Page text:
Read on
Further development of the biobased economy requires employees with competences and skills which the usual courses have trouble providing. That is why Maastricht University has developed a Master programme.
Lucien Joppen

Agro&Chemie spoke with Programme director Menno Knetsch about the brand-new Biobased Materials course, which started in September. Knetsch was closely involved in setting up the curriculum and the contacts with the businesses (DSM, Sabic), which participate in the Master.

‘Menno, in a nutshell, what does the Master focus on?’

‘It is a broad, two-year programme which relies on several disciplines. We go through the entire chain of polymer production, which means that biotechnology, chemistry and materials science are all reviewed. The ultimate aim is to develop applications. That is why the connection with the market is extremely important. We also involved businesses, that is, DSM and Sabic, when we set up the teaching programme. The above businesses provide coaches and supervisors who support the students. External feedback is very important to allow for adjustment in good time. Maybe students are going down dead-end paths, without being aware of the fact. People in the field can use their experience and expertise to play a guiding role in that event.’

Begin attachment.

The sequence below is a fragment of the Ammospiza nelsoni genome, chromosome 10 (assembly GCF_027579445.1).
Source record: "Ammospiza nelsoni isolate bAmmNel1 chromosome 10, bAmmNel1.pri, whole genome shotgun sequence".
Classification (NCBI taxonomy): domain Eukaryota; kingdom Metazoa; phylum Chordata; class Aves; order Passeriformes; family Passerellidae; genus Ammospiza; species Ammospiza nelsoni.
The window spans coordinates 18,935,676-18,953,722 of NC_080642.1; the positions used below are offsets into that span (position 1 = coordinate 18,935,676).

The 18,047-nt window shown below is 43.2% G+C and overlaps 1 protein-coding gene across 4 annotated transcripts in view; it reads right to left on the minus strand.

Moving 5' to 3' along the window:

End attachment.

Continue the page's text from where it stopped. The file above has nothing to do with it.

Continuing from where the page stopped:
Do the biobased materials targeted by the Master cover the entire range?

‘That’s right; first of all we examine various feedstocks – vegetable and animal – in detail, and then we jump from there to (polymer) chemicals and materials. They can be bioplastics or biopolymers. We are particularly interested in performance materials and biomedical materials. With this focus, the Master also ties in well with the areas of expertise of Maastricht University and the region’s business community. Students can also gain credits outside the Master programme at other research institutes, for instance in Liège, Aachen or Eindhoven. We don’t adhere to forced choices.’

Does the course only aim at science and technology, or does it also include skills?

‘The basic principle of the Master is problem-based and research-based learning, teaching methods with which Maastricht University also attempts to distinguish itself from other research and knowledge institutes. Knowledge acquisition in itself is only one aspect; applying this knowledge in (lesson) practice and the lessons which the students can learn from this, is another. It’s not so much about knowledge, but more about skills like communicating, linking, convincing and so on. Ideally, the students will enter multidisciplinary teams in their working life in which they form the linking factor. Another competence in which the students train is good judgement. Students assess each other’s work, something for which communication skills are essential. It is also a competence which is demanded in managerial positions.’

Are there any courses at all, in the Netherlands or somewhere else in the world, which offer a similar teaching programme?